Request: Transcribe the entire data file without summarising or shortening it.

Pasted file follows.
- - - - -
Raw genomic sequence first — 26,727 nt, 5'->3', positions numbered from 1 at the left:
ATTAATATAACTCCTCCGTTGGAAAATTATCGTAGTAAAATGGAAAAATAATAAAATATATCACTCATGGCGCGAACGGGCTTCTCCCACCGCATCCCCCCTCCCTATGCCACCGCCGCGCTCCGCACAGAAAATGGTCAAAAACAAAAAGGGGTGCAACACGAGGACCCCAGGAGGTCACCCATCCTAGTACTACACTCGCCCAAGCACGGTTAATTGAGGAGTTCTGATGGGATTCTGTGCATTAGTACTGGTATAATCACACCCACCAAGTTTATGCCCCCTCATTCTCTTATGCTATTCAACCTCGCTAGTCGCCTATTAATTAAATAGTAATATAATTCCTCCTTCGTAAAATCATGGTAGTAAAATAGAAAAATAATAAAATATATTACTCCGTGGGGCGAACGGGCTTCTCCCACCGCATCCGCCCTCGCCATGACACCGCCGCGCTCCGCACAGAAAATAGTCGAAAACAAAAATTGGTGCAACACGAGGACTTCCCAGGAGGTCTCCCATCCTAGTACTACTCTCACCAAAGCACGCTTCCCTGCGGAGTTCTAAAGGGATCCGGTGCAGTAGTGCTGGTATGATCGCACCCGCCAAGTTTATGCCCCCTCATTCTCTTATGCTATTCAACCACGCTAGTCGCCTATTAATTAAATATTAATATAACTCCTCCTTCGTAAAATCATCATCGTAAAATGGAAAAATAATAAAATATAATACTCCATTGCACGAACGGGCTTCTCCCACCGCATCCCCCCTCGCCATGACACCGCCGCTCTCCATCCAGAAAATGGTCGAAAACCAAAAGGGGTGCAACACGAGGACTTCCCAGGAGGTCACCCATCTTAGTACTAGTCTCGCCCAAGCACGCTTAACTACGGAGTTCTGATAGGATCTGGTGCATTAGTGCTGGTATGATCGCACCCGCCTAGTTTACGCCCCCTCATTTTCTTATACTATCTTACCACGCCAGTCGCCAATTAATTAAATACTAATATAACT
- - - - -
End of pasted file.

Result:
Raw genomic sequence first — 26,727 nt, 5'->3', positions numbered from 1 at the left:
ATTAATATAACTCCTCCGTTGGAAAATTATCGTAGTAAAATGGAAAAATAATAAAATATATCACTCATGGCGCGAACGGGCTTCTCCCACCGCATCCCCCCTCCCTATGCCACCGCCGCGCTCCGCACAGAAAATGGTCAAAAACAAAAAGGGGTGCAACACGAGGACCCCAGGAGGTCACCCATCCTAGTACTACACTCGCCCAAGCACGGTTAATTGAGGAGTTCTGATGGGATTCTGTGCATTAGTACTGGTATAATCACACCCACCAAGTTTATGCCCCCTCATTCTCTTATGCTATTCAACCTCGCTAGTCGCCTATTAATTAAATAGTAATATAATTCCTCCTTCGTAAAATCATGGTAGTAAAATAGAAAAATAATAAAATATATTACTCCGTGGGGCGAACGGGCTTCTCCCACCGCATCCGCCCTCGCCATGACACCGCCGCGCTCCGCACAGAAAATAGTCGAAAACAAAAATTGGTGCAACACGAGGACTTCCCAGGAGGTCTCCCATCCTAGTACTACTCTCACCAAAGCACGCTTCCCTGCGGAGTTCTAAAGGGATCCGGTGCAGTAGTGCTGGTATGATCGCACCCGCCAAGTTTATGCCCCCTCATTCTCTTATGCTATTCAACCACGCTAGTCGCCTATTAATTAAATATTAATATAACTCCTCCTTCGTAAAATCATCATCGTAAAATGGAAAAATAATAAAATATAATACTCCATTGCACGAACGGGCTTCTCCCACCGCATCCCCCCTCGCCATGACACCGCCGCTCTCCATCCAGAAAATGGTCGAAAACCAAAAGGGGTGCAACACGAGGACTTCCCAGGAGGTCACCCATCTTAGTACTAGTCTCGCCCAAGCACGCTTAACTACGGAGTTCTGATAGGATCTGGTGCATTAGTGCTGGTATGATCGCACCCGCCTAGTTTACGCCCCCTCATTTTCTTATACTATCTTACCACGCCAGTCGCCAATTAATTAAATACTAATATAACT